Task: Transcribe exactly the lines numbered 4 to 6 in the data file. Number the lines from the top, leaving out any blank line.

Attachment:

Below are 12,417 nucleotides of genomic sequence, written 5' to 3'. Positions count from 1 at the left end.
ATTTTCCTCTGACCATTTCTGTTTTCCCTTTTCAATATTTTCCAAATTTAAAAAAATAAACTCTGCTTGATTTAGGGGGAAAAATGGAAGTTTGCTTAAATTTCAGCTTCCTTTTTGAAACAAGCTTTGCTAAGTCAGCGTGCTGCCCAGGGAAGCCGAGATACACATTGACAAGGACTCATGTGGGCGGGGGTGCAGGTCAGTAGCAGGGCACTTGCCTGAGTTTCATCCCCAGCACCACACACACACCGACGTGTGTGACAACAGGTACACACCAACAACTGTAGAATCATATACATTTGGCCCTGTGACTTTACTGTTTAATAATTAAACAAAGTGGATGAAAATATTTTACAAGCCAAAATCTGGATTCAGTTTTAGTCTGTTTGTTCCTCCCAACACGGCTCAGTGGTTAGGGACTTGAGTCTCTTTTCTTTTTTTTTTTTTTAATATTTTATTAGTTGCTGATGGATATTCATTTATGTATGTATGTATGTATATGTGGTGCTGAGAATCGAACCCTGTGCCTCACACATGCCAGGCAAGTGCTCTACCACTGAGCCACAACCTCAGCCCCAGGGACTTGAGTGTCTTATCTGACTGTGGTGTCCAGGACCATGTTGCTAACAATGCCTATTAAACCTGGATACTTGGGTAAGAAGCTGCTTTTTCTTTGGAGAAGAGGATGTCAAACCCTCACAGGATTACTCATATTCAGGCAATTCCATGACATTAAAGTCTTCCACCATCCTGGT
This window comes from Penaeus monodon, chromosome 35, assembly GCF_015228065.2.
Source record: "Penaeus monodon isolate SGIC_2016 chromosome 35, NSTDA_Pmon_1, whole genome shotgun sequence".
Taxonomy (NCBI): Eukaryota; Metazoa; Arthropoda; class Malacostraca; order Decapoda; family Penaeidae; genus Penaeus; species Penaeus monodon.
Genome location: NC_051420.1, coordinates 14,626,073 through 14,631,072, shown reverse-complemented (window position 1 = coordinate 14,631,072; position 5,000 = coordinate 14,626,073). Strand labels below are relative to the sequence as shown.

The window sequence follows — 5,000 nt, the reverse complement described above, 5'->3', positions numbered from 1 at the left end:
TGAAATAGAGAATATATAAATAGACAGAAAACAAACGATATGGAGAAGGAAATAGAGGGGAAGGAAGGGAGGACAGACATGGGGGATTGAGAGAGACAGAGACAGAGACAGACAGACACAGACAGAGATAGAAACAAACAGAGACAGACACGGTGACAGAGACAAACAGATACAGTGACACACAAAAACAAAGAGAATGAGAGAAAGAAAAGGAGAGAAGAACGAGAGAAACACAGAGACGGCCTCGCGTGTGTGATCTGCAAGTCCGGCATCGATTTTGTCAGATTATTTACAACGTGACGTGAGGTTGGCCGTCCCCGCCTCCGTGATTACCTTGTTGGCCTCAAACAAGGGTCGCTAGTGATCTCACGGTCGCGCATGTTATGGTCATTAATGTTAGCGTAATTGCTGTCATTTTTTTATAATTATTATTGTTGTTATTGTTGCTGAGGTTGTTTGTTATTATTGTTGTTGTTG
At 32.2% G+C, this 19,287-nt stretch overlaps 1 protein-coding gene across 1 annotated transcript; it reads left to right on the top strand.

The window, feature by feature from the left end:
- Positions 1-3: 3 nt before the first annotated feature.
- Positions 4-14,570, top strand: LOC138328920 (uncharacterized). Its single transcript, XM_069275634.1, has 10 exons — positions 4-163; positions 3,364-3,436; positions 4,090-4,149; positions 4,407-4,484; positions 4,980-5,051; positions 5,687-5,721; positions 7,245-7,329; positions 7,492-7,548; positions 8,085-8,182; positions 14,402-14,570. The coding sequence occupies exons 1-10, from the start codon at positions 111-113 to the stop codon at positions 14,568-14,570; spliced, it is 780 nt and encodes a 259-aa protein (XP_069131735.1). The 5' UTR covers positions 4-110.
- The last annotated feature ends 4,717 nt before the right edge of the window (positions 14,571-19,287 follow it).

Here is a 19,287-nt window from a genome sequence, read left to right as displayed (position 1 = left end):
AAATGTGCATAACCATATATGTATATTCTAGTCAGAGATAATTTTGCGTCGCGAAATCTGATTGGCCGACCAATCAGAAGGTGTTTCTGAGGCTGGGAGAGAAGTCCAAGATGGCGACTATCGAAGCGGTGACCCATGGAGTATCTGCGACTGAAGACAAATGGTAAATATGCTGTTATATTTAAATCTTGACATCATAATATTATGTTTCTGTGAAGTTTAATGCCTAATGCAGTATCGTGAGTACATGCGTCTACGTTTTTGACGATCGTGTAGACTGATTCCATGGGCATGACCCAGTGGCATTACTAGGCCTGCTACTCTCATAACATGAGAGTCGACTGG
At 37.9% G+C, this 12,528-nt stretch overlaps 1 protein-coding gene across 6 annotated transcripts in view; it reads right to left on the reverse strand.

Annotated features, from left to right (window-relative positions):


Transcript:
Source record: "Penaeus monodon isolate SGIC_2016 chromosome 35, NSTDA_Pmon_1, whole genome shotgun sequence".
Taxonomy (NCBI): Eukaryota; Metazoa; Arthropoda; class Malacostraca; order Decapoda; family Penaeidae; genus Penaeus; species Penaeus monodon.
Genome location: NC_051420.1, coordinates 14,626,073 through 14,631,072, shown reverse-complemented (window position 1 = coordinate 14,631,072; position 5,000 = coordinate 14,626,073). Strand labels below are relative to the sequence as shown.